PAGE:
•  Antibody screening
  • CBC count with platelet count
  • Kleihauer-Betke test

Laboratory tests for antiphospholipid syndrome: See Antiphospholipid Antibody Syndrome and Pregnancy.
Inherited thrombophilia panel ◦The enthusiasm for laboratory testing for inherited thrombophilias for adverse pregnancy outcome is waning. Inherited thrombophilias are common in the general population but are probably rare causes of fetal demise. A multicenter, prospective, observational cohort study concluded that there was no association between prothrombin G20210A mutation and pregnancy loss, preeclampsia, abruption, or SGA neonates in a low-risk population. The current ACOG Practice Bulletin, Management of Stillbirth, is now recommending inherited thrombophilia testing only in selected cases. In a more recent ACOG Practice Bulletin, Inherited Thrombophilias in Pregnancy, there is no recommendation to screen for inherited thrombophilias with pregnancy loss.
◦While some authorities recommend maternal testing in all cases of fetal demise, a more selective approach is to limit testing to patients who have a history of venous thrombosis, positive family history, severe placental pathology, severe preeclampsia in the second or early third trimester, abruption, or significant intrauterine growth retardation. The value of thrombophilia testing in any circumstance in obstetrics has recently been questioned.

  • Infection: See Bacterial Infections and Pregnancy. Infection is a cause of fetal demise. The frequency is higher in developing countries. Autopsy and histologic evaluation of the placenta is probably the best way to document an infectious etiology for a fetal demise.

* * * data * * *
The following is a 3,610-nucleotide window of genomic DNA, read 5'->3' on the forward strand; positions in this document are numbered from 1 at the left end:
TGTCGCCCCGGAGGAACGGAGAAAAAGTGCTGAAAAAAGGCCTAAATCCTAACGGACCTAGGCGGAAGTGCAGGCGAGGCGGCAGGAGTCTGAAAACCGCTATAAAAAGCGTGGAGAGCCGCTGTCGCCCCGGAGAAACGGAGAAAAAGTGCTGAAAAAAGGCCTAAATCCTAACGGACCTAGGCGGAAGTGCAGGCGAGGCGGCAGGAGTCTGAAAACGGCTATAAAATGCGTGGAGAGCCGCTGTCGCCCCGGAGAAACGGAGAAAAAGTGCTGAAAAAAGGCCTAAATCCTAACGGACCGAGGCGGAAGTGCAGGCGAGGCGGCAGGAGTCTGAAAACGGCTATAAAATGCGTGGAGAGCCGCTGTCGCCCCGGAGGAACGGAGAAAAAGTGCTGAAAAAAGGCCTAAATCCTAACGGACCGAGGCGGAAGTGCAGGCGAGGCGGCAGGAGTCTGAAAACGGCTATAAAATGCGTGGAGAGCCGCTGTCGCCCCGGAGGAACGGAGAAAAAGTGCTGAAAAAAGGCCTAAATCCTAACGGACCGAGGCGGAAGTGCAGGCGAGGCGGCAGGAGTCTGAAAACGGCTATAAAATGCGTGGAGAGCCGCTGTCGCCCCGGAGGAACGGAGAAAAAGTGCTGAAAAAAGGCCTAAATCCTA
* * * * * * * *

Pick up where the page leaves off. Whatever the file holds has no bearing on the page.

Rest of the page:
Authority opinions vary as to which panel of tests is appropriate. Traditionally, most authorities have recommended obtaining TORCH (toxoplasmosis, rubella, cytomegalovirus, and herpes simplex virus) antibody titers. In reality, this is rarely helpful in the diagnosis. In addition, it is questionable whether cytomegalovirus virus causes fetal demise. If no obvious cause for the demise is established or if clinical signs or symptoms suggest infection, consider testing for (1) cytomegalovirus (acute and chronic titers), (2) rubella virus (acute and chronic titers, if not immune), (3) parvovirus (acute and chronic titers), and (4) Toxoplasmosis gondii (acute and chronic titers) and (5) syphilis. A more cost-effective approach is to limit testing for cytomegalovirus, rubella virus, and T gondii to those patients in whom clinical findings suggest the possibility of intrauterine infection (ie, those with intrauterine growth restriction, microcephaly).

Testing for Fetal Demise